In late May, Mexican President Calderon announced actions to increase food imports to protect Mexico consumers from further increases in food prices. The Secretariat of Economy lowered import tariffs on non-fat dried milk from 125 percent to 63 percent and reduced to zero tariffs on basic grains: wheat (when imported between March and September), white corn, yellow corn, grain sorghum, rice and soybean meal. Corn had previously been taxed at 194 percent, wheat at 67 percent, rice at 9-20 percent and sorghum and soybean meal at 15 percent. In late June the Secretariat created a 100,000 metric ton (MT) tariff rate quota (TRQ) for dry beans to be imported between July 15 and October 31 each year with a zero tariff instead of the normal 125 percent. At the end of July only 19,200 MT of imports had been authorized.
These tariff changes will have no immediate impact on U.S. products because they have entered duty free since January of this year. World supplies remain tight, but crops like wheat may be in somewhat greater supply if good harvests continue in the months immediately ahead. Mexico has followed countries like India with selective tariff cuts to hold down food price increases. This is also consistent with Mexican government policies in the transition years of NAFTA when TRQs where expanded for corn and other products. Consumers clearly have influenced government decisions that in past years have often favored farmers over consumers.
Higher world market prices are increasing Mexican grain production. According to the U.S. Agriculture Attaché in Mexico wheat production is expected to increase 300,000 MT in the 2008/09 marketing year to 3.89 million metric tons (MMT) because world prices led producers to planted previously idled wheat land. Imports will remain at 3.4 MMT for 2008/09, with 70 percent of it coming from the U.S. The return of some rice land to production combined with favorable weather is likely to increase production by 14,000 MT to 209,000 MT for 2008/09. Imports are expected to remain unchanged at 600,000 MT of milled rice, with over 90 percent from the U.S.
Corn area harvested is expected to be up 1.4 percent to 7.45 million hectares with production up 1.5 percent to 23.0 MMT. Feed consumption is likely to be 17.1 MMT in 2008/09, up from 16.9 MMT last year, but lower than projected earlier due to high corn prices. Food, seed and industrial uses may grow 200,000 MT to 16.8 MMT. Imports, all from the U.S., are expected to be 10.5 MMT in 2008/09, up from 10.1 MMT in 2007/08. Sorghum area harvested in 2008/09 is likely to be up almost 3 percent, but production will decline to 6.2 MMT due to lower yields. Imports from the U.S. will recover from the low level of 1.0 MMT in 2007/08 to 1.3 MMT, still well short of the 1.88 MMT imported in 2006/07.
Dry bean area harvested is projected to be down in 2008/09 to 1.34 million hectares from 1.47 million hectares in 2007/08 and 1.66 million hectares in 2006/07, with production at 1.12 MMT. Higher prices for competing crops have caused a shift in area, and a government program has encouraged dry bean growers in low yielding areas to shift to forages and malting barley. Consumption has been trending downward, but could stall at 1.25 MMT due to high prices for other protein sources. Imports are expected to increase to 150,000 MT from 90,000 MT a year earlier.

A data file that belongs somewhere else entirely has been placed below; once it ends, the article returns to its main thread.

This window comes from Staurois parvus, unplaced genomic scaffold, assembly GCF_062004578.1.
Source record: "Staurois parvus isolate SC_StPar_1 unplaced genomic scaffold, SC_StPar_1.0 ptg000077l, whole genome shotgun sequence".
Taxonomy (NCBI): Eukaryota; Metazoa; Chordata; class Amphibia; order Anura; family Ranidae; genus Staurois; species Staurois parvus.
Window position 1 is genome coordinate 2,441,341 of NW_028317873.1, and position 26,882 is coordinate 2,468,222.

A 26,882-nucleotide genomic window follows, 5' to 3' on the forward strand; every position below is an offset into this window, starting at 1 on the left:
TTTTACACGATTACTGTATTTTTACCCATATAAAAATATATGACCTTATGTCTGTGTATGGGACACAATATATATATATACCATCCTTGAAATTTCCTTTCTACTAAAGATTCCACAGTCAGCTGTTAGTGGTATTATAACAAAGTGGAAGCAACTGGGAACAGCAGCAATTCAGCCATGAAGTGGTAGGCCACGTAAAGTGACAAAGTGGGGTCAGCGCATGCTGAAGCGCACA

Mexico’s livestock and poultry producers have struggled to remain profitable with slowing domestic demand, sharply higher feed costs and competition from U.S. products. In April the Mexican government began paying pork producers $9.50 per head of hogs slaughtered. The program will operate until December 3, 2008 and is expected to cost about $19 million. Poultry meat production is expected to increase by 3 percent in 2008/09 depending on feed costs. Chicken producers are facing increasing competition from imported chicken leg quarters, but the discovery of low-pathogenic avian influenza in Arkansas has limited imports. Hog and poultry producers are sourcing domestic white corn at a lower cost even though poultry producers prefer yellow corn. They can receive a $0.45 per bushel government subsidy by contracting for domestic yellow corn from the fall/winter production cycle.
The Mexican government is also keeping a watchful eye on vegetable oil prices as are most governments in developing countries. Mexico relies on imported oilseeds that are crushed in Mexico and imports of vegetable oils. The government can do little to encourage increased domestic production or reduce the growing demand. In the first half of 2008 imports of soybeans, meal and oil from the U.S. totaled $1.46 billion, 18.6 percent of total agricultural imports of $7.85 billion, and exceeded coarse grains imports at $1.26 billion.
Removing tariffs on imports is a logical first response to higher food costs. Higher market prices are providing incentives to expand domestic production of grains without expanded government incentives. Mexican livestock and poultry industries are struggling as in other countries with the challenges of quickly passing along to consumers higher costs for feed and energy. The government has little choice but to ease the adjustments that inevitably have to be made to higher market prices for food. In the long run the only option is to have economic policies that promote higher wages so workers have improved incomes to afford higher food costs.